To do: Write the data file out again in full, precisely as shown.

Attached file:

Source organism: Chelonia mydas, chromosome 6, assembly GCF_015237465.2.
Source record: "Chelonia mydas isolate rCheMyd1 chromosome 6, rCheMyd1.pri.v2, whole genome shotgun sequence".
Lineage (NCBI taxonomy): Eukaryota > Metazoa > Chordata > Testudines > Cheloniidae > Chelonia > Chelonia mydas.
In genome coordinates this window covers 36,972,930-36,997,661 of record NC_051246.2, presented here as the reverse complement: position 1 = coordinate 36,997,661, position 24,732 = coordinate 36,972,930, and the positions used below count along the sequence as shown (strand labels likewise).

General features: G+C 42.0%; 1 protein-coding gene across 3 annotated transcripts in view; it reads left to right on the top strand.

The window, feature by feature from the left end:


Source organism: Chelonia mydas, chromosome 6, assembly GCF_015237465.2.
Source record: "Chelonia mydas isolate rCheMyd1 chromosome 6, rCheMyd1.pri.v2, whole genome shotgun sequence".
Lineage (NCBI taxonomy): Eukaryota > Metazoa > Chordata > Testudines > Cheloniidae > Chelonia > Chelonia mydas.
In genome coordinates this window covers 36,972,930-36,997,661 of record NC_051246.2, presented here as the reverse complement: position 1 = coordinate 36,997,661, position 24,732 = coordinate 36,972,930, and the positions used below count along the sequence as shown (strand labels likewise).

General features: G+C 42.0%; 1 protein-coding gene across 3 annotated transcripts in view; it reads left to right on the top strand.

The window, feature by feature from the left end: